Unless you’re isolated from every media outlet on the planet these days, you’ve heard something in the news about candidate likability in the various races for national, state, and local office. Nationally, voters “like” Obama more than they do Romney. Here in the tight Senate race in Massachusetts, voters “like” Republican Scott Brown more than Democrat Elizabeth Warren.
Why so much focus on likability over metrics such as experience, intelligence, ideas, competence, etc.? Likability has been a top predictor of electoral success in every presidential election since 1960. Remember 2000, when voters said they’d much rather sit down for a beer with Bush than Gore?
Likability is also one important criterion we use to test advertising. Even as advertising and advertising research have become much more sophisticated over time, likability continues to be a useful predictor of effectiveness. Clients sometimes push back on the relevancy of “likability” as a metric. They see it as too simple, or as not strongly related to their overall communication goals, such as whether the ad campaign will motivate consideration and purchase. Although it seems simple, likability is actually a higher-order perception that combines trust, relevance, empathy, and authenticity. All of these are good predictors of consideration and purchase – we tend to buy from brands and people that we trust and that understand our needs and values. “Do you like this ad?” is also a question that people can answer easily and honestly, whereas it is harder to get a reliable answer to the question “Will you buy this product now that you’ve seen this ad?”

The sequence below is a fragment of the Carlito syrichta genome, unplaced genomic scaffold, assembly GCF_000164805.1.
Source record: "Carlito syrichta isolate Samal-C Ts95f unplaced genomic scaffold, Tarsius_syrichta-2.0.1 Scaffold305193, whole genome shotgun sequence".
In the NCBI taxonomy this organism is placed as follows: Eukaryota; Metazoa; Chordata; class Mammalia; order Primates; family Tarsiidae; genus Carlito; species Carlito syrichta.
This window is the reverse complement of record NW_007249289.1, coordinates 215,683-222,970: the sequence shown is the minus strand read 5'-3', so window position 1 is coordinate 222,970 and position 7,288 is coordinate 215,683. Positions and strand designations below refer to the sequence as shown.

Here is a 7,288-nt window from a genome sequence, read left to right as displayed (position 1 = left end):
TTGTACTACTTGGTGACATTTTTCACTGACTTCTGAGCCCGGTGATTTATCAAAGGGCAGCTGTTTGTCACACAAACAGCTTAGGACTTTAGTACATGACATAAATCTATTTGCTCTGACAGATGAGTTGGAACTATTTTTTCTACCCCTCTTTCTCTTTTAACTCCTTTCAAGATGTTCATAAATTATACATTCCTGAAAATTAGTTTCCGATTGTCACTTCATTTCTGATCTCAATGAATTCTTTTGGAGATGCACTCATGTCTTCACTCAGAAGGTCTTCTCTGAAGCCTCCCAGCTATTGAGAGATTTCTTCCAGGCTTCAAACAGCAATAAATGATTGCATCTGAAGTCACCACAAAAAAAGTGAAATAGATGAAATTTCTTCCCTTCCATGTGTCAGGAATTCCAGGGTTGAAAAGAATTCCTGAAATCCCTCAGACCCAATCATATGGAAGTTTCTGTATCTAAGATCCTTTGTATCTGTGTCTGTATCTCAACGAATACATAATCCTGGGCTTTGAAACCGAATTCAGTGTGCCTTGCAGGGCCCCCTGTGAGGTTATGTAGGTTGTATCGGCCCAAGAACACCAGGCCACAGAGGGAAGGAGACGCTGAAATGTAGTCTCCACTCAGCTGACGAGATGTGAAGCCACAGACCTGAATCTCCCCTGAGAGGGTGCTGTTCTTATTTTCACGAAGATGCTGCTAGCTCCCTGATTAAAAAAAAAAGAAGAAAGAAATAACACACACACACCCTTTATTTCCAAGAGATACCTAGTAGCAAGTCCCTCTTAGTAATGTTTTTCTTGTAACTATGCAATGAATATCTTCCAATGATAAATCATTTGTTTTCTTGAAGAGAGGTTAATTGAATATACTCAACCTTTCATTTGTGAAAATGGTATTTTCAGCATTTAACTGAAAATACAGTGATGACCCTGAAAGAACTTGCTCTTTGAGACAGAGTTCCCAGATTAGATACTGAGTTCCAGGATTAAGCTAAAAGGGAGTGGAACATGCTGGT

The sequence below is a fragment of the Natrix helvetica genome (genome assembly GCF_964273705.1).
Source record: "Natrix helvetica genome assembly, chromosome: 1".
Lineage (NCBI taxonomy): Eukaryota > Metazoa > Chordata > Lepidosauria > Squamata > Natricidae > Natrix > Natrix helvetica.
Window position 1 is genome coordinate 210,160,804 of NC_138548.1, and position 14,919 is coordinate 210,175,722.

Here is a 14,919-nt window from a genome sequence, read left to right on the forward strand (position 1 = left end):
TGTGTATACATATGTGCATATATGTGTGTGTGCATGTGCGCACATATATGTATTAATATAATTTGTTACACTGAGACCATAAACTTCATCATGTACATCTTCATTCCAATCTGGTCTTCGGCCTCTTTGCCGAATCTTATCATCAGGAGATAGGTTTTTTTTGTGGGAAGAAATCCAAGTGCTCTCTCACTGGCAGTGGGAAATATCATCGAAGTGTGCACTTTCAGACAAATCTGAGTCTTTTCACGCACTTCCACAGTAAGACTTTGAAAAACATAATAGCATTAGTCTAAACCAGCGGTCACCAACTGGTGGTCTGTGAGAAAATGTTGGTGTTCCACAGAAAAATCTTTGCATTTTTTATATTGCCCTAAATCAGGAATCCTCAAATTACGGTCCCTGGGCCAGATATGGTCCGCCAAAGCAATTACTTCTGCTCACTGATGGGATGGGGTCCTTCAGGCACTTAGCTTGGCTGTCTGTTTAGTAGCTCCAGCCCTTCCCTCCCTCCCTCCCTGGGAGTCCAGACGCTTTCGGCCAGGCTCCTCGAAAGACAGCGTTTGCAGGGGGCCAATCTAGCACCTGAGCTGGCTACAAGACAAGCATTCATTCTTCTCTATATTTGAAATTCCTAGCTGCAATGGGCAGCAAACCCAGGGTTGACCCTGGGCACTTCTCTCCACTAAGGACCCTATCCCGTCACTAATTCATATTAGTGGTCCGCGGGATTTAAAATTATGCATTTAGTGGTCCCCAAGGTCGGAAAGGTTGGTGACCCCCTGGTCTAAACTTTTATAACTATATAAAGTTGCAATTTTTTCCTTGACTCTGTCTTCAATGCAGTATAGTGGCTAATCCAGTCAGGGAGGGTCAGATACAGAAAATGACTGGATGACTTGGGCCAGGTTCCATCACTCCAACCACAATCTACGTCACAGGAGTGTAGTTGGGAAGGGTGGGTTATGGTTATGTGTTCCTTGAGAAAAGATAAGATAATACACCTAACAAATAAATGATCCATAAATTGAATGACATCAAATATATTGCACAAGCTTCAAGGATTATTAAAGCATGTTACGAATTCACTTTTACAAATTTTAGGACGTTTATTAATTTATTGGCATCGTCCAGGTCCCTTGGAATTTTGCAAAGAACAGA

So just as likability will continue to be an important predictor of electoral success, it will also continue to be a useful predictor of advertising effectiveness.